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Europe's Languages on England's Stages, 1590-1620 by Marianne Montgomery (review)

From: Comparative Drama
Volume 47, Number 1, Spring 2013
pp. 138-141 | 10.1353/cdr.2013.0014

In lieu of an abstract, here is a brief excerpt of the content:

The variety of spoken languages other than English preserved in the early modern dramatic corpus poses a series of questions for the critic, few of which have straightforward answers. A stage direction such as "The Lady speakes in Welsh" in Shakespeare's 1 Henry IV gives no instruction for the precise words to be spoken, the duration of the speech, or its tone. It implies that accurate Welsh is to be spoken, but this accuracy is left to be determined by the speaker/reader/ auditor, as is the form—verse or prose. The direction itself can be read either as an instruction to a Welsh speaker to ad-lib appropriately, or as indicating the intended effect on an audience. The editor, meanwhile, is faced with the dilemma of presenting substantial speech acts without dialogue. How can the unscripted language maintain a presence in the printed text without being implicitly deprioritized alongside the English dialogue already substituting for and translating the Welsh?

Marianne Montgomery's new volume takes as its subject the multiple significations of foreign languages on the early modern London stage. Within a focused thirty-year period, Montgomery ambitiously attends to both the theatrical significance of spoken languages for early audiences, and the implications for an understanding of London's conception of the "foreign." Across chapters predominantly dealing with French, Dutch, Spanish, and Latin, she teases out the complexities of the meanings presented by the staging of these languages, which go far beyond markers of national identity.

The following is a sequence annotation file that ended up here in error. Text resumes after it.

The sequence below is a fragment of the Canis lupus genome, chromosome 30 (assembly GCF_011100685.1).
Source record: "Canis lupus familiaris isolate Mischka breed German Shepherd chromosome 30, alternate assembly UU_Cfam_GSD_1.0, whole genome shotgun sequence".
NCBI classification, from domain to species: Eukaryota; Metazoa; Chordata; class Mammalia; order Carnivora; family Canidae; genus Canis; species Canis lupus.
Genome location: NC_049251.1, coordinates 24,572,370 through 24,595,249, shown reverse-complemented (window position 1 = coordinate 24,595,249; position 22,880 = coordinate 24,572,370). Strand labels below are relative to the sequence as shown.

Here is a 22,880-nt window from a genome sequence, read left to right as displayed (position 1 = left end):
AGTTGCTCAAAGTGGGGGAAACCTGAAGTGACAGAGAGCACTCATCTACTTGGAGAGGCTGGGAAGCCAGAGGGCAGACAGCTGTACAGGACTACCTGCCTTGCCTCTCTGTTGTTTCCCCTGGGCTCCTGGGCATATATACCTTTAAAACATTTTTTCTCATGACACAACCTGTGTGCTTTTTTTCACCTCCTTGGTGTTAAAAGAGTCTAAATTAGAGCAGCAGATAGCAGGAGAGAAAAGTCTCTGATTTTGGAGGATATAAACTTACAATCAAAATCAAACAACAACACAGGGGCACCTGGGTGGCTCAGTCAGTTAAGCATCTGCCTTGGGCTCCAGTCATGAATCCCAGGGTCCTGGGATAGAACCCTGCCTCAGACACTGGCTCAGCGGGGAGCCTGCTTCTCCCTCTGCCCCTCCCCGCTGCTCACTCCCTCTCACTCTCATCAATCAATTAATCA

Montgomery's thesis may be summed up thus: the instances of staged non-English languages "offer audiences a cosmopolitan engagement with the foreign that does not simply reinforce difference in audible terms but instead complicates distinctions between self and other as unknown languages are made comprehensible" (4). Thus, it is not the specific accuracy of the language used that is the priority, but the ways in which it is made sense of for/by the early modern audience. The process of decodification, in Montgomery's argument, is itself the point, drawing attention to the "ethics of exchange" (20) in an increasingly globalized world.

Rather than attempt systematically to cover all the implications of language as an exchange system, Montgomery uses each of the languages with a major early modern stage presence to tackle a different set of issues. She treats French and Welsh as gendered in Shakespeare's history plays, and makes an association between conquered female figures and subjugated nations/languages. Dutch, in a range of city comedies, signifies a language of commerce and mercantilism that places London at the center of European trade. Spanish is read as a racialized discourse that comes to stand as its own generic marker within a range of dramas. Finally, Latin signifies religious and authoritarian knowledge, its use in comedies particularly pointing to layers of social stratification that distinguish aspects of society from one another, while at the same time satirizing the artificial distinctions drawn.

Drawing on William Camden and John Speed's contemporary descriptions of Welsh invaders in France marrying native women and cutting out their tongues "lest their children should corrupt their language with their mothers' tongues" (21), Montgomery argues that the conquered female body poses a threat to the conqueror's linguistic victory, offering as examples Henry V's strategic linguistic interplay with Katherine and the presence of the Welshwoman in 1 Henry IV (whom Montgomery carefully avoids describing as either Glendower's daughter or Mortimer's wife) at the point of the contestation of land boundaries. In the latter case, it is the performance of Welshness that is the purpose (though Montgomery does not explore the possibility that the lack of content may indicate space left for a Welsh-speaking actor to insert meaningful lines), whereas in the French-speaking scenes a plurality of meanings is opened up for audiences whose fluency may vary. However, "[n]either can be fully taken as Other" (47), and Montgomery returns to this notion throughout including in a brief Afterword utilizing Brian Friel's Translations (1980) that deliberately inverts and "others" the language[s] of its audience.

The complexities of the integrated Other are teased out further in Montgomery's discussion of Dutch in city...

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